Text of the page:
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My Financial Post op-ed: Polar bears keep thriving even as global warming alarmists keep pretending they’re dying

One powerful polar bear fact is slowly rising above the message of looming catastrophe repeated endlessly by the media: More than 15,000 polar bears have not disappeared since 2005. Although the extent of the summer sea ice after 2006 dropped abruptly to levels not expected until 2050, the predicted 67-per-cent decline in polar bear numbers simply didn’t happen. Rather, global polar bear numbers have been stable or slightly improved.

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The polar bear’s resilience should have meant the end of its use as a cherished icon of global warming doom, but it didn’t. The alarmism is not going away without a struggle. Continue reading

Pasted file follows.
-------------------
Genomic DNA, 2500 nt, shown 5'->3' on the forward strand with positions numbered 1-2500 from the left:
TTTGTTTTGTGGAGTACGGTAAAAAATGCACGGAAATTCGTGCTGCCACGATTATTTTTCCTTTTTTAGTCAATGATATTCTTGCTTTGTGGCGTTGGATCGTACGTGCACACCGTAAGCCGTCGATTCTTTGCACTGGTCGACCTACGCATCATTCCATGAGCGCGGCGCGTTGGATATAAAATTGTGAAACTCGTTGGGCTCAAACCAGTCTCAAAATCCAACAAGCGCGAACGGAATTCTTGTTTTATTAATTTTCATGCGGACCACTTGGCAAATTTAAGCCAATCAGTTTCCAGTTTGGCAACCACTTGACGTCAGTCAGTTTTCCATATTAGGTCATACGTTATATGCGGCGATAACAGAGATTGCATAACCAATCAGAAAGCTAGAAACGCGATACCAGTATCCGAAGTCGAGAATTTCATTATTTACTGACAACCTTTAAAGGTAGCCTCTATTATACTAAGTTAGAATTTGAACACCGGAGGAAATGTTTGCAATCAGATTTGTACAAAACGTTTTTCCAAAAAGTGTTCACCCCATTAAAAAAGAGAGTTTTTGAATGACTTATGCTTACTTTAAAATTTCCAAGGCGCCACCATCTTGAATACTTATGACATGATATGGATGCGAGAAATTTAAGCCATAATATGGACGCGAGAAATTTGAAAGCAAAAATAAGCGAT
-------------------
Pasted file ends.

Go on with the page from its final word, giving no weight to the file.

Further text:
Early Holocene polar bear skeleton from Norway vs. other ancient remains

A press release issued yesterday (23 January 2018) by the University of Stavanger tells the story of decades of work on the most complete ancient polar bear skeleton in the world, found in 1976 in southern Norway, that culminated in an articulated museum display. This specimen was described in my research paper, Annotated Map of Ancient Polar Bear Remains of the World (Crockford 2012), which shows how many very early Holocene remains have been found outside current polar bear range.

Finn the ice age polar bear skeleton_U Stavanger_photo 2